The popcorn is popped. The room is dark. You settle into your couch with your family to watch the new Marvel movie that came out over the fall. You would have paid to see it in the theater, but who has the time these days? You smugly inform your partner that this movie has a female lead. That’s right, you picked a movie that’s got a girl, with boobs and everything. You feel proud of yourself for instilling such valuable morals in your child. “Women are important, both in our universe and in this one,” you say as you select “RENT” on the $3.99 action film. Your kids think this was pretty cringe-worthy, but let you take this one.

After a few commercials for upsetting reboots and surprisingly intriguing animations, I enter the screen, and one thing is clear. I’m so hot. Truly, I’m the hottest hero ever on screen. You saw Chris Pratt, and you were like “Wow, that’s an attractive man!” That’s true, but you never even considered that I, a birth machine, could also fight crime. Now that I’m here, you’re amazed and aghast. No matter what the movie is like, you will tell everyone at work that it was “actually pretty good” which you think is a compliment, but just confirms that you had low expectations for me, a Female Superhero Who Might Also End Misogyny in a Two Hour Film.

I work a normal job that is also creative. All women work in either advertising or journalism, there is no other option for us. Occasionally we might be waitresses, but this isn’t the '90s, and sexism would never allow me to work a low wage job. If I’m going to end poor media representation of half the population, I’m going to do so in a power suit and respectable heels. In this scene, you’ll also meet a sexist coworker. He will die by the third act, but the one female writer on the movie’s production staff still has to see some version of this guy every day.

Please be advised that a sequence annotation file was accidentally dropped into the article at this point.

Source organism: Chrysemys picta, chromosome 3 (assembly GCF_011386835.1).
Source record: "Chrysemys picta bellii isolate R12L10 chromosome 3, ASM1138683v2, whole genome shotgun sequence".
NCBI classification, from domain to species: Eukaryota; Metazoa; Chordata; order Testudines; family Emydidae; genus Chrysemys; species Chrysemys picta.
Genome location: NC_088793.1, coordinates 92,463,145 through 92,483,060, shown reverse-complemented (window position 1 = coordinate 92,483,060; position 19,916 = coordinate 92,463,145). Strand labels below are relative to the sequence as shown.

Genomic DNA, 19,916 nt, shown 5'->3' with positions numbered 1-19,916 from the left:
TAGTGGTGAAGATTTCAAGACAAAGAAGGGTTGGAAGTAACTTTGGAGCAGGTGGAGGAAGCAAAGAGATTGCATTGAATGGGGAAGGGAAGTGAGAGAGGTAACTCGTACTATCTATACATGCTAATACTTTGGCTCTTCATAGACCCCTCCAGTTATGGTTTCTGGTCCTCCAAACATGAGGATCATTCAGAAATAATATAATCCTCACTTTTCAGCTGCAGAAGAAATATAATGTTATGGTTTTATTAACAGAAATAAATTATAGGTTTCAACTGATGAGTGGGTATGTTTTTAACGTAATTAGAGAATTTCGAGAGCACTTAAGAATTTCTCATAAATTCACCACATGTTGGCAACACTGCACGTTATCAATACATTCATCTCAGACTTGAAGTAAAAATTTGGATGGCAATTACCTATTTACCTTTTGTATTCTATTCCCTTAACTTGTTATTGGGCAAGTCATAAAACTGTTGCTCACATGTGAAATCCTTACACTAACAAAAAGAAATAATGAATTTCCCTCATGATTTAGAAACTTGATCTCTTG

My backstory is abuse, the type doesn’t matter. Bullies, a family member, a boyfriend who is so overwhelmingly not in my league that you have to look up if we’re dating in real life. Don’t worry, I’m married to an accomplished chef in Upper Manhattan, of course. On-screen though, my quests are for the validation of my worth and other girly things. When this abuser eventually dies, I will show some sort of sadness. Maybe I’ll glance out of a window forlornly. “Who was that?” My love interest asks. “Oh, an old friend,” I sigh. Sighs are very fun for me.

Later, during a battle, I will exhibit a level of cleverness and bravery and swordsmanship and wit you never thought possible. I’m such a package deal! My protection is covering me, but it’s form-fitting and outlines my breasts. My hair is never in a ponytail, why would it be? Hair in my face is how I retain my power, or some other reason a male writer came up with at the last minute. At some point, someone will make a reference to my female gender, and I will respond with a witty one-liner and ultimately, their death. You will smirk. Not very ladylike!

Despite hunting, hiding, running, sweating, and sprinting, you might also notice that my skin is clear. This is because I managed to sneak in a 20-minute half-beat makeup routine during all the activity. I skipped the highlight and contour to preserve my natural beauty. A commenter on Youtube will later call this look “no makeup” and praise my bravery. His name is probably Sean.

When the movie is over, you will think “Huh! Not too bad! Certainly no Iron Man but I’d watch again!” You’ll open Facebook (40+), Instagram (30-40), or Twitter (children), to express your positive review of the movie. Someone responds to you with an article from the New York Times about how this film actually ENHANCED sexism. Your television automatically returns to regular programming. Samantha Bee comes on the set, so you turn it off. You wish she was another man named Jimmy, but you keep that opinion to yourself.